Art of Transit:
If you’re headed to the new museum, the Red Line’s Civic Center/Grand Park Station is located at 1st and Hill (exit the 1st Street side). From there, it’s a three block walk to the new Broad Museum, which opened to the public on Sunday. Several bus lines stop at Grand and 3rd, one block from the museum, including the Silver Line, 770 Rapid, 14, 70, 71, 76, 78/79/378, 96 and 442. Please see http://www.metro.net/riding/maps/ for schedules and maps.
From the Department of Twitter:
— maria hsin (@mariahsin) September 21, 2015
— eric spillman (@ericspillman) September 20, 2015
— eastsideriders (@EASTSIDERIDERS) September 21, 2015
✔️ Powerful AC
✔ Our own lane
✔ Fan camaraderie
— Carter Rubin (@CarterRubin) September 20, 2015
— LA Metro (@metrolosangeles) September 20, 2015
The L.A. City Council recently approved the plan that emphasizes adding pedestrian amenities, adding bus lanes bike lanes and reducing car traffic lanes. One group has already filed suit, alleging the plan will increase traffic and that the city’s environmental study for the plan was flawed.
But LAT architecture and planning critic Christopher Hawthorne sees things differently, saying the plan could finally lay the groundwork that greatly improves the quality of life for many Angelenos. The plan could certainly impact Metro, which operates many bus and rail lines in the city of L.A. The key graph:
In Los Angeles we have come to view things differently. We’ve convinced ourselves that we are the only big city in the country where we can have all the great things that come with urbanization and, remarkably, none of the eternal and endless traffic congestion. We want the cultural amenities and economic clout of a major metropolis but the traffic patterns of a garden-variety suburb.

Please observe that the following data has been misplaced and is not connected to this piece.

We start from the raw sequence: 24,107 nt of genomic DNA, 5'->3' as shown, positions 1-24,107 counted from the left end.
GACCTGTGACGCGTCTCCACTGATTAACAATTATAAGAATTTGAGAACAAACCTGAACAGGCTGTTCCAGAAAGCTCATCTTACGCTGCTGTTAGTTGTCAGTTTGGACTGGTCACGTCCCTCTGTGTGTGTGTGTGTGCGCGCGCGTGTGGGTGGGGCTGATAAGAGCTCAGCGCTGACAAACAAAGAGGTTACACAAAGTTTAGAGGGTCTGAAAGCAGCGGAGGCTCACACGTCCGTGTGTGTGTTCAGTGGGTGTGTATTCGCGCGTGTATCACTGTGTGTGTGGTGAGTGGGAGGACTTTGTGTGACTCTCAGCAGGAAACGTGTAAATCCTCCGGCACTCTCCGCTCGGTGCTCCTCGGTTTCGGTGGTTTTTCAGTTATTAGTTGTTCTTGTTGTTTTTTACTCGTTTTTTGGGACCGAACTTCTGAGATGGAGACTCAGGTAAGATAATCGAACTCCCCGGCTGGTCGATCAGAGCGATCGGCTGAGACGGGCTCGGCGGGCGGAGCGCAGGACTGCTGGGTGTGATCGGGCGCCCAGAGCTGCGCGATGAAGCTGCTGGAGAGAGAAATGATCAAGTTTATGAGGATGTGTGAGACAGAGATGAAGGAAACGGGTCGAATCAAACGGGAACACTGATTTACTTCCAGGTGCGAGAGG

This is a kind of magical thinking.
To be fair, we’ve had perfectly good reasons for looking at the city this way. In fact it would have been very surprising if we hadn’t learned to look at the city this way.
For nearly a century, the elected officials and the transportation planners responsible for shaping L.A. streets, buoyed by a range of subsidies from Washington connected to homeownership and road building, have made it clear that the priorities of drivers and private car traffic should be protected at all costs.
This is a very smart article and I encourage everyone to read it. I personally like a lot of the element of the mobility plan in L.A. As I have written, I remain somewhat skeptical that the entire plan will be implemented due to politics, funding and the fact that it will take a long time to implement.
Christopher makes another point I wanted to highlight: the fact that every development project in our region is judged based on traffic impacts means that many projects perhaps worth building have not been built. Or have been delayed by endless studies. That includes housing — which many people believe is in short supply — and even transit projects.
Things to listen to white sitting/standing/stuck on transit: An excellent special by National Public Radio on the history of Iran’s pursuit of nuclear power (hint: the U.S. was involved) and the pending deal designed to slow Iran’s ability to create/acquire nuclear weapons. Many good interviews with great pacing — and many different viewpoints expressed.